CBD oil and industrial hemp have been in the news for the past couple of weeks. On May 10, the Wisconsin Department of Justice released an updated statement on Wisconsin's industrial hemp pilot program and CBD oil.
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This was prompted by discussion over a recent guidance statement from the Wisconsin Statewide Intelligence Center. (link updated 5/23/18)

This statement was briefly hosted on the Wisconsin Department of Agriculture Trade and Consumer Protection's (DATCP) industrial hemp research pilot program website, where they linked to the document and included a brief statement. (Archived version of the DATCP page from May 3, 2018)

Here's an overview of sources and laws relating to these topics:

Wisconsin sources

The WI Dept. of Agriculture, Trade, and Consumer Protection has information on the industrial hemp program on their website Wisconsin DATCP Industrial Hemp Research Pilot Program. This page includes FAQs and other information. 

Wisconsin statute 961.38 discusses cannabidiol. Read an overview of 2017 Wisconsin Act 4 which affected possession and distribution of CBD and of 2017 Wisconsin Act 100 which relates to industrial hemp.

Wisconsin statute index listings for "hemp" and "cannabidiol":

The Wisconsin Controlled Substances Board administers sections of chapter 961 of the Wisconsin Statutes.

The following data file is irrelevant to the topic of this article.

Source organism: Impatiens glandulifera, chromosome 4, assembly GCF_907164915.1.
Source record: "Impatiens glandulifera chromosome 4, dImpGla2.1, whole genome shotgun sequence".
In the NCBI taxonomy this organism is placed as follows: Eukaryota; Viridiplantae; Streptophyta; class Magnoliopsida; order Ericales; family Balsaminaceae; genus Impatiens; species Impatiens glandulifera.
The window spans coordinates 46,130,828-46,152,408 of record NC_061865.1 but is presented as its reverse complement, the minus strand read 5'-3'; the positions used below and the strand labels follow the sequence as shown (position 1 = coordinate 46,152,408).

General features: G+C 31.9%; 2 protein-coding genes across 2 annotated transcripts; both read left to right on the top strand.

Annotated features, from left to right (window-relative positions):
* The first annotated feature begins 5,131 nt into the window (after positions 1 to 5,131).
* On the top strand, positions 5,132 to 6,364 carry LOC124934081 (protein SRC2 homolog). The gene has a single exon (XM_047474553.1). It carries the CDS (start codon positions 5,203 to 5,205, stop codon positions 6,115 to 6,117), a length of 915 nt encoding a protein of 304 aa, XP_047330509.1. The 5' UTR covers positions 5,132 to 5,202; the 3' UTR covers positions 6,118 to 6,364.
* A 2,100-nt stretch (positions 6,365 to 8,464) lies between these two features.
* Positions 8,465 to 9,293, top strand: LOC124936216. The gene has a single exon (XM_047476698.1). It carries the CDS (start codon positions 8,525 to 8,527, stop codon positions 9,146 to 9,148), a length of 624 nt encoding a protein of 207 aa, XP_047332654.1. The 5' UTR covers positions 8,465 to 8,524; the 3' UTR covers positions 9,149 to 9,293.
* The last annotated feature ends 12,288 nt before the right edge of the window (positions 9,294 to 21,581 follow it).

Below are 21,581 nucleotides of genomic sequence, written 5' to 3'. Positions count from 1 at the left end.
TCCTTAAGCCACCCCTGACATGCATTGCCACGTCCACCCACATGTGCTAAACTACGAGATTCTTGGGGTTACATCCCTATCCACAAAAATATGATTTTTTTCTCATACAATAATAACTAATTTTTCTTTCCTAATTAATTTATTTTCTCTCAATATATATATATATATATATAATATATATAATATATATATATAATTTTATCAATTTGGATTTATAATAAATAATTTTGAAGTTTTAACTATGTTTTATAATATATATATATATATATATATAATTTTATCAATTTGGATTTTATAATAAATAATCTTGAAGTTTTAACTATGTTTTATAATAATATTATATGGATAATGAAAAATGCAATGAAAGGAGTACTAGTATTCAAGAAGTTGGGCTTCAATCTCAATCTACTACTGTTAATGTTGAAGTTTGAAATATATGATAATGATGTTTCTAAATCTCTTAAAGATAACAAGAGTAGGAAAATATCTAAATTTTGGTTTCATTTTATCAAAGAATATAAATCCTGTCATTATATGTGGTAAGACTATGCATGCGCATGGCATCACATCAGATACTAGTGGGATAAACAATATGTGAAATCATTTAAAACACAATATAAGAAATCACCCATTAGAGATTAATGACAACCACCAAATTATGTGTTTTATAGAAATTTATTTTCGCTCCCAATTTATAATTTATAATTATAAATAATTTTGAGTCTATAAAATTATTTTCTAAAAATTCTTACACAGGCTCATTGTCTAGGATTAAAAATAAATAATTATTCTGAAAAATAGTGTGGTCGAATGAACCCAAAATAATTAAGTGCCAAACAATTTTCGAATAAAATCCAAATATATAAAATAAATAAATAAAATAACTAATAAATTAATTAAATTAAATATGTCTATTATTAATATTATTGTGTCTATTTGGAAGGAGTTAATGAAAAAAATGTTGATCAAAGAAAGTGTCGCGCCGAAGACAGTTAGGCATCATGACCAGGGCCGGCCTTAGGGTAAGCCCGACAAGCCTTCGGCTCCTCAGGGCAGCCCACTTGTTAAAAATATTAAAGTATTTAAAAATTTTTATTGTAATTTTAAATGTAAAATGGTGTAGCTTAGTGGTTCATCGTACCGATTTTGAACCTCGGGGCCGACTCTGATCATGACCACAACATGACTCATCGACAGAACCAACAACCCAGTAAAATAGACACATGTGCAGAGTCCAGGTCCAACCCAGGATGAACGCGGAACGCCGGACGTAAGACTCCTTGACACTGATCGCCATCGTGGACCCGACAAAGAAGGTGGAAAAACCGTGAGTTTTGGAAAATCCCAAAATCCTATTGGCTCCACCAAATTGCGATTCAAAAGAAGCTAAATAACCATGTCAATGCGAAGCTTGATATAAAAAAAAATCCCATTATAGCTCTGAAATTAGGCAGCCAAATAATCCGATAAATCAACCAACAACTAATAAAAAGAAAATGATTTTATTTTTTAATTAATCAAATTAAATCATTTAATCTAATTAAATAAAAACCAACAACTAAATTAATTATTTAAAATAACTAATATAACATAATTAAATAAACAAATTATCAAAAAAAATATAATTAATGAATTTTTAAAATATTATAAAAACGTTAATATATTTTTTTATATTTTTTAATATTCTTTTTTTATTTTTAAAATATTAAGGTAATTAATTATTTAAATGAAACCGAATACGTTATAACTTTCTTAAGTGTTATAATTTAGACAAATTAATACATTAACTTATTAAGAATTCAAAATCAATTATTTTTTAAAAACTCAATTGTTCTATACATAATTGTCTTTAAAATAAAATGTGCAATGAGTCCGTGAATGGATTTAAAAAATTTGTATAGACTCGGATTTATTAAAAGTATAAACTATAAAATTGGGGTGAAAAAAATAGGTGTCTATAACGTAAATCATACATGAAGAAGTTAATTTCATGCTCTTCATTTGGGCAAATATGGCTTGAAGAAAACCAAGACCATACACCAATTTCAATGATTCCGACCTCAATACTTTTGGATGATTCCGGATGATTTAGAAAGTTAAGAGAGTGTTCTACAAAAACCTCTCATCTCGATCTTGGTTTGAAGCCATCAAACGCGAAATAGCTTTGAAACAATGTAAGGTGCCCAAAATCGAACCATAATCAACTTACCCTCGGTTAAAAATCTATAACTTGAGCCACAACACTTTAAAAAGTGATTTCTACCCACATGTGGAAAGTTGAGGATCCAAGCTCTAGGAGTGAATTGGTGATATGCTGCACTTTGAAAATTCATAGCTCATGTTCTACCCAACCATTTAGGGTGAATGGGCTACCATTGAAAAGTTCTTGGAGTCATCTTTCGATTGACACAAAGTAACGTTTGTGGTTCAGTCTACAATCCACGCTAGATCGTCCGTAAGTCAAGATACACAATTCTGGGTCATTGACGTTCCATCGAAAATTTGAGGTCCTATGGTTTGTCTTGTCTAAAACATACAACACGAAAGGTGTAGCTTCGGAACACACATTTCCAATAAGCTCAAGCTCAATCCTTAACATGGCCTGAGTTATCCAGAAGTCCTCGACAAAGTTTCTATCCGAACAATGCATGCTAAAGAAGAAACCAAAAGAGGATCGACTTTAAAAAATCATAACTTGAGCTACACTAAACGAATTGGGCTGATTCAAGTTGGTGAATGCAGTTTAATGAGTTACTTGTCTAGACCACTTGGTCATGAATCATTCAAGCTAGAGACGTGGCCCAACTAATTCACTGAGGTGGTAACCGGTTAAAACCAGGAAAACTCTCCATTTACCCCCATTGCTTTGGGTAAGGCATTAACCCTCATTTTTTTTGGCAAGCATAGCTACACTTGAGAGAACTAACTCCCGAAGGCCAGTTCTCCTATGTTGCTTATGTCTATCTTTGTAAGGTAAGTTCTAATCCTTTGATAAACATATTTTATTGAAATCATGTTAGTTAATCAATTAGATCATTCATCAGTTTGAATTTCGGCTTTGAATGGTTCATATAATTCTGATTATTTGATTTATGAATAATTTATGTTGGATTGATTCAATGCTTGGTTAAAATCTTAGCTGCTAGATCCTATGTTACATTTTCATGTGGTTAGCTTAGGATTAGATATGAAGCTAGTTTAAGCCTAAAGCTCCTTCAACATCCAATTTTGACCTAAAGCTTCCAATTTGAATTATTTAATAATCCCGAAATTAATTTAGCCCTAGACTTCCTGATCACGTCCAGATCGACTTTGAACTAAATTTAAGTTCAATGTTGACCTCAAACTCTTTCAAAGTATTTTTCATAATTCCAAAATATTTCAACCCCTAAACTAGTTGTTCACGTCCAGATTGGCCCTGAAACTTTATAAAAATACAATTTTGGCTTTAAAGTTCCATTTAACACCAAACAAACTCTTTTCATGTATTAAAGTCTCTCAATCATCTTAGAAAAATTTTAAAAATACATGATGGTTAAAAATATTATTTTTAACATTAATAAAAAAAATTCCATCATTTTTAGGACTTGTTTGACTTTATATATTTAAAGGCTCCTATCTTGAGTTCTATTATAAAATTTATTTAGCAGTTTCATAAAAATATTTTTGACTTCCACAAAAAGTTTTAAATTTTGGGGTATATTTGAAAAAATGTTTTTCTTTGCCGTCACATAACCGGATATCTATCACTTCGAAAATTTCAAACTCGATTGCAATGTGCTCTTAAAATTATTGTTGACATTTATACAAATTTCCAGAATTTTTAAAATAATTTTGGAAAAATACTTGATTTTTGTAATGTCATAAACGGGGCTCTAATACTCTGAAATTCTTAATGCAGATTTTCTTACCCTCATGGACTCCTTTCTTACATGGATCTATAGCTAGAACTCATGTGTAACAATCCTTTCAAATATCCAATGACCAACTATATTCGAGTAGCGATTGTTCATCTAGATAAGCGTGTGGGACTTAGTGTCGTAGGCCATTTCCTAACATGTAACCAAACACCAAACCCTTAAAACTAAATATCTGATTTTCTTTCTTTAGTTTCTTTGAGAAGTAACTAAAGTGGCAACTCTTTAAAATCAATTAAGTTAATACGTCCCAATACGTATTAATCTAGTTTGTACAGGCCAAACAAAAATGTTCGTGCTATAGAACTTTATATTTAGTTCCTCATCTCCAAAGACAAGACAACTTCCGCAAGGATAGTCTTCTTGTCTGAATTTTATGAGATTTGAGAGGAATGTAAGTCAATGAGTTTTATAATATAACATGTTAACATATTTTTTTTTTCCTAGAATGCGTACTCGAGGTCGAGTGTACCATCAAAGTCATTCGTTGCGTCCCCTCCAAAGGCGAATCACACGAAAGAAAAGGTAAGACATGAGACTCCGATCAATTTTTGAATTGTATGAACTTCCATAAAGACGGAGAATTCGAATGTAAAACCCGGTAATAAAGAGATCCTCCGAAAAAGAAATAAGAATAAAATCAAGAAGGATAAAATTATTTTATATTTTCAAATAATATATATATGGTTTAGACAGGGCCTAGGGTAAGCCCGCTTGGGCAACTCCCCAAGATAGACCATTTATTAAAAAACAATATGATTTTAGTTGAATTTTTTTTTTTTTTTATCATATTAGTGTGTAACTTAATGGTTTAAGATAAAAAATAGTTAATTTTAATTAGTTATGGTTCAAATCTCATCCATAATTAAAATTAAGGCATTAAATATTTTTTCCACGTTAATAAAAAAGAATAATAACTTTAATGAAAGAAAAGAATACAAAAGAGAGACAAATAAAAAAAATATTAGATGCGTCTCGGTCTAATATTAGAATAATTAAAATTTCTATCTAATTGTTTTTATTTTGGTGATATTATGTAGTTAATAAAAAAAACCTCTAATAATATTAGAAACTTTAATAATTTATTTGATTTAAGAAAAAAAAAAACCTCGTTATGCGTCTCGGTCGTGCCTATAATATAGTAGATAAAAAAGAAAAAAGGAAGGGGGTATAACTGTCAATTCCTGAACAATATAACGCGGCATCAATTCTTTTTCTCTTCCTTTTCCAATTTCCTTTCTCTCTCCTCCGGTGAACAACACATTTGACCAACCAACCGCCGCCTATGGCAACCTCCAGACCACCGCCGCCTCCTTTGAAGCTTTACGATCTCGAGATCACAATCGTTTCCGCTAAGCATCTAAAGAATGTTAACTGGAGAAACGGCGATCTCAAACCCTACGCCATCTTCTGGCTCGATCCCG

Other sources

The US Department of Agriculture has a page on industrial hemp, which discusses section 7606 of the 2014 Farm Bill. Information on the pending 2018 Farm Bill, H.R. 2 can be found online.

US Drug Enforcement Administration final rule: Dec. 2016 Establishment of a New Drug Code for Marihuana Extract

Court rules CBD is Schedule 1 controlled substance, cannabidiol sales only where pot legal, Statesman Journal (May 4, 2018)

The National Conference of State Legislatures has an overview of other state industrial hemp statutes on their website.

May 8, 2018

Research guides for Criminal Law & Sentencing Institute

The annual Wisconsin Court System Criminal Law & Sentencing Institute is this week. Jennifer Waite, librarian at the Milwaukee County Law Library, will be available to share information about our three libraries to judges in attendance. 

For those who won't be at the conference, or can't stop by the table, here's a sampling of some of the information you can walk away with, in addition to our brochure and bookmark.

Legislative History Research in Wisconsin
Get an overview of legislative history research in a clear diagram. Links and coverage for online and print resources are included.